That type of leadership is nothing new to Hixenbaugh. Thompson wrestling coach Shawn Weltzin saw how younger kids looked up to him while he was with the Warriors and how he would lead his teammates even from a young age.

“He’s done the right things along the way for a while,” Weltzin said. “He was leading by example when he was an eighth grader on our varsity team and just doing the right things, so he’s been in a leadership role in wrestling for a long while.”

Hixenbaugh hopes to build Montevallo into a top program that can help the top talent in the state compete close to home. (For the Reporter/Dawn Harrison)


His leadership and love for teaching others has also led him to coach local wrestlers. During the offseason, Hixenbaugh coaches at Stronghold Wrestling Club and teaches the next generation of wrestlers.

He began coaching full-time last summer, and he enjoys teaching the finer points of the sport to younger kids. As he nears the end of his playing career, he believes that coaching helps him see a different side of wrestling as he helps kids find themselves as athletes and as people.

“It’s helped myself more than it might help them because it gives me a different perspective on wrestling,” Hixenbaugh said, “It’s helped me look at wrestling different, but also, it’s helping individuals because I see where kids who have failures where their shortcomings are at in their training and their technique, so I think I can help them with that.”

As a team built of mainly Alabama wrestlers and as one of just two NCAA wrestling programs in the entire state, Hixenbaugh and the Falcons recognize their unique position within the local wrestling scene and how they can grow the sport and give it a platform to grow and develop.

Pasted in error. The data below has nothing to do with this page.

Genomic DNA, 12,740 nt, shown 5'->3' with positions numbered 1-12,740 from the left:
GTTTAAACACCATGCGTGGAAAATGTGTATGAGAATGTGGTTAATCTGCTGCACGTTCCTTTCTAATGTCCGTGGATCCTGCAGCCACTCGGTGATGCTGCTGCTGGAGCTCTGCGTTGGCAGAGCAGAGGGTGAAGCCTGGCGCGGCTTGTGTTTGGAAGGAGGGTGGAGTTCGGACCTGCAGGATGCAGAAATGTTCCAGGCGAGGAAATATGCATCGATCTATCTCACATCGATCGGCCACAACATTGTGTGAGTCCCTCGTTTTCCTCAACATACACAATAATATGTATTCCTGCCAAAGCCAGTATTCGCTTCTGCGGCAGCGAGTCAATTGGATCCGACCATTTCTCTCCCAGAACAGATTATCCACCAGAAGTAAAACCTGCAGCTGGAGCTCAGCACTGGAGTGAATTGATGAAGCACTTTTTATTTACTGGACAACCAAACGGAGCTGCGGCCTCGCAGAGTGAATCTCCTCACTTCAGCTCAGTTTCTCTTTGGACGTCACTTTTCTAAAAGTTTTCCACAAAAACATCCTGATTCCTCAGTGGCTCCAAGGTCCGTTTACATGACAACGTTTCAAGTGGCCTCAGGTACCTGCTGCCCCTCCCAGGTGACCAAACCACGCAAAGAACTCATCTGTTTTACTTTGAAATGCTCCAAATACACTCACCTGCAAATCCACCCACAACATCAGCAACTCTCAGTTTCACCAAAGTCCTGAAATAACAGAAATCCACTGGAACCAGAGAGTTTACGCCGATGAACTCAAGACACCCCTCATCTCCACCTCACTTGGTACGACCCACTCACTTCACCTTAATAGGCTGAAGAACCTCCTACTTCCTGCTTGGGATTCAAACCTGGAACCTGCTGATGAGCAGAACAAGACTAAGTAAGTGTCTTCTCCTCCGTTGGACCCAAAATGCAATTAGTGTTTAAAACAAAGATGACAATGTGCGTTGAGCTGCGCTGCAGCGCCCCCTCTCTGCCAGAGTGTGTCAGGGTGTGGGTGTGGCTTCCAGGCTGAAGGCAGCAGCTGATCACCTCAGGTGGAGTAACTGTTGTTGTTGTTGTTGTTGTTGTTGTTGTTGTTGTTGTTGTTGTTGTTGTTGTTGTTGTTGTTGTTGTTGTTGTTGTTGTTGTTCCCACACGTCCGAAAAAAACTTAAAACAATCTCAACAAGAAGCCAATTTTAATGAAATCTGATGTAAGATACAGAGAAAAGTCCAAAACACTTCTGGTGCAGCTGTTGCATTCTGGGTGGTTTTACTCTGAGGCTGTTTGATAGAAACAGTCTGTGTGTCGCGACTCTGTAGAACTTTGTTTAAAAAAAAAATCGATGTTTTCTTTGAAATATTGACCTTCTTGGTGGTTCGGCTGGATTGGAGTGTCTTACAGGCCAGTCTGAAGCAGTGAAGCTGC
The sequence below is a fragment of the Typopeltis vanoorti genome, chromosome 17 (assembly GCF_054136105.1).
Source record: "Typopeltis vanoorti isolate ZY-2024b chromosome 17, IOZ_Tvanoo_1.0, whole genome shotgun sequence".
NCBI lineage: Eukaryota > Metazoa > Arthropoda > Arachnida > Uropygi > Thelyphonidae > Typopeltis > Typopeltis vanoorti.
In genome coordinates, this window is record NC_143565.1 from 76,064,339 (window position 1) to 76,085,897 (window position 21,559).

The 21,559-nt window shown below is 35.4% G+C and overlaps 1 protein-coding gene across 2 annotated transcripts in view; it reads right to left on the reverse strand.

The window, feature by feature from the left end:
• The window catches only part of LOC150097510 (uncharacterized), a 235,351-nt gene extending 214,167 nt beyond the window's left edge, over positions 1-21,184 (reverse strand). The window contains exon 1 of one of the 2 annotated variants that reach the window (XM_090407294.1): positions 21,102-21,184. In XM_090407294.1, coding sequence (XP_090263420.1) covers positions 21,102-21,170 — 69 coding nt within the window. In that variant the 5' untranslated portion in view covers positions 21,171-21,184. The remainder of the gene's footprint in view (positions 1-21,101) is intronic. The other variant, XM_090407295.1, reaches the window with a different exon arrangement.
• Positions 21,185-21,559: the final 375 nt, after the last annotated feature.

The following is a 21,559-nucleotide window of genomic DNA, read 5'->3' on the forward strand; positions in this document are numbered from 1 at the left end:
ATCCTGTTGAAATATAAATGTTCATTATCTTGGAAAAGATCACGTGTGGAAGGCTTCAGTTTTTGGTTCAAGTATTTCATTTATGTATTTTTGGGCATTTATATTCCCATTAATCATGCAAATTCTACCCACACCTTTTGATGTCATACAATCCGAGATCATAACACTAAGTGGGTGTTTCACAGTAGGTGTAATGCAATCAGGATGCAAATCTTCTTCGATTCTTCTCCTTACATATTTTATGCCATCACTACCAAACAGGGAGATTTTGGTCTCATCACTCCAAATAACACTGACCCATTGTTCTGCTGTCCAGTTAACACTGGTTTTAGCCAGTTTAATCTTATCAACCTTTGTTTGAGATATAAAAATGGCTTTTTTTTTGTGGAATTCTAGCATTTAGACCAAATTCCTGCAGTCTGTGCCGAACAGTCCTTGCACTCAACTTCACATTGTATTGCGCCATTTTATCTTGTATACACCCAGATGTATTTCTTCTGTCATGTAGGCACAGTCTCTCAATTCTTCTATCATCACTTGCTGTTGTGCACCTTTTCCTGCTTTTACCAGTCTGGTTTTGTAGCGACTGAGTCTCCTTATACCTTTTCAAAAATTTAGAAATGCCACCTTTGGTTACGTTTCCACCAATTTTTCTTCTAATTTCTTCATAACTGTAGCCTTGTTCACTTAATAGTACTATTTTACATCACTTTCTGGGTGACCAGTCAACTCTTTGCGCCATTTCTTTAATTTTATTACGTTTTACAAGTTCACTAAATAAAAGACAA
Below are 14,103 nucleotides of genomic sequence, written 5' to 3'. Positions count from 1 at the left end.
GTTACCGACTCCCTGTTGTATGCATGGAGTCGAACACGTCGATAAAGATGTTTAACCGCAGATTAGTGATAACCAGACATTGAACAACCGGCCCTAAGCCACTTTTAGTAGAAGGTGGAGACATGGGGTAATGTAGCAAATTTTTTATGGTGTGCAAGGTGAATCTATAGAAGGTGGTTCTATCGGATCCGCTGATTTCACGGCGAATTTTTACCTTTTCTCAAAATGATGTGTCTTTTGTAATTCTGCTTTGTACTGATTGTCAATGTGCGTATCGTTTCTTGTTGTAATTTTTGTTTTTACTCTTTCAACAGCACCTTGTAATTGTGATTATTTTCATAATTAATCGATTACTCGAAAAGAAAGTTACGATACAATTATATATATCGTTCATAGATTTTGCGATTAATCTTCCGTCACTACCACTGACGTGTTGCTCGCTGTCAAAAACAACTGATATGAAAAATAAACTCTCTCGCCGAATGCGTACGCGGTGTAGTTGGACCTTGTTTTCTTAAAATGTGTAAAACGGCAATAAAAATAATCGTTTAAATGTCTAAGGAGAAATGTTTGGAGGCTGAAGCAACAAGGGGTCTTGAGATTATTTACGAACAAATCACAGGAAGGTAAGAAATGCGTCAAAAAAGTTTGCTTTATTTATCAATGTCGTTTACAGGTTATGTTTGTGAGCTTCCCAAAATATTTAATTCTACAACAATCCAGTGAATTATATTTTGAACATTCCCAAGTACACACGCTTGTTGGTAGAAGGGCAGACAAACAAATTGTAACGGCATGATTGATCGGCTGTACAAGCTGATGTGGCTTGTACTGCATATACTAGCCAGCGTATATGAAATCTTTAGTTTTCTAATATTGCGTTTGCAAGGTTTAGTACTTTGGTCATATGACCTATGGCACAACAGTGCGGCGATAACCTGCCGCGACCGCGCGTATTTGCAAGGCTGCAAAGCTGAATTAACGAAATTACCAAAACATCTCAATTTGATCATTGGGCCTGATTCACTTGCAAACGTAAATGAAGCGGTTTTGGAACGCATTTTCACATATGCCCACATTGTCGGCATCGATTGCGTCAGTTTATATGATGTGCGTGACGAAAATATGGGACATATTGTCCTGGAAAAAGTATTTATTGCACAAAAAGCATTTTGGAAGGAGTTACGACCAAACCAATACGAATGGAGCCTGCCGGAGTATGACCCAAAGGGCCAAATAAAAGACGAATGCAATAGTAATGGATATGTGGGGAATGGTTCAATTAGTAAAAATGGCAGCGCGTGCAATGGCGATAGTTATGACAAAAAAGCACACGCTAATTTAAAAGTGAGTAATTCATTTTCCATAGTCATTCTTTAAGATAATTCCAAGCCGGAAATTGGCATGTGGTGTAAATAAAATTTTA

At the school’s first home dual against Midway on Nov. 15, high school programs from around the Birmingham area descended on Trustmark Arena not just to watch Montevallo compete for the first time at home but to cheer on the wrestlers they shared the mat with as teammates and as opponents.

Hixenbaugh and Derek Hussey both competed at Thompson together, and now they have a trio of younger Warriors at Montevallo as well in Jeffery Tubbs, Carson Freeman and Cory Jones. The Falcons also have an Oak Mountain alum in Austin Buird, and Chelsea is represented by Collin Burroughs.

And those are just the Shelby County wrestlers, with many more Falcons hailing from schools around the state.

The hope is that the number of local wrestlers only grows from there. Montevallo held prospect days each of the last two years, with 76 participating last year and 67 attending the most recent one.

Ownbey believes that is a testament to the hunger for wrestling in Alabama and that Montevallo can provide an opportunity to compete for national championships while staying in-state.

“I’ve talked to a handful of old Alabama wrestlers that have been offered by other programs, and a lot of them have told me they wish that this was an option when they were in school,” Ownbey said. “Now, we’re giving them a scholarship opportunity to wrestle in the state. And I believe with the program that we’re building and the trajectory that we’re going, not only are we going to give them an opportunity to wrestle in-state, we’re going to give them a competitive opportunity.

“I can see us in the next couple of years breaking into the top 10, and the next couple of years after that, breaking into the top five, and eventually bringing home a team trophy and just showing the world that Alabama does have really good wrestling and just giving them the opportunity to get on the mat and show it.”

That starts with the foundation that is being laid this season, and that comes back to Hixenbaugh.

As one of the most successful wrestlers to come out of the Birmingham area, he has been heralded with great expectations as the one to lead Montevallo today and set the program up for future success.

That may be a heavy burden for some, but he is up for the challenge and everyone around him knows that he is prepared for this moment, not just to compete for individual national championships, but to help others reach the podium as well.

“I think they’ll set the groundwork this year and the standard of what Montevallo wrestling is going to be in the future just like he came into this program and did the same thing,” Weltzin said. “He was our first and only five-time state champ, so hopefully he goes into Montevallo and competes for a national title right away.

“I think with him doing that and doing the right things that he’s learned along the way and showing those other guys how to do it, he’ll be a leader by example there too, and hopefully they’ll be able to get a couple more guys contending for national titles.”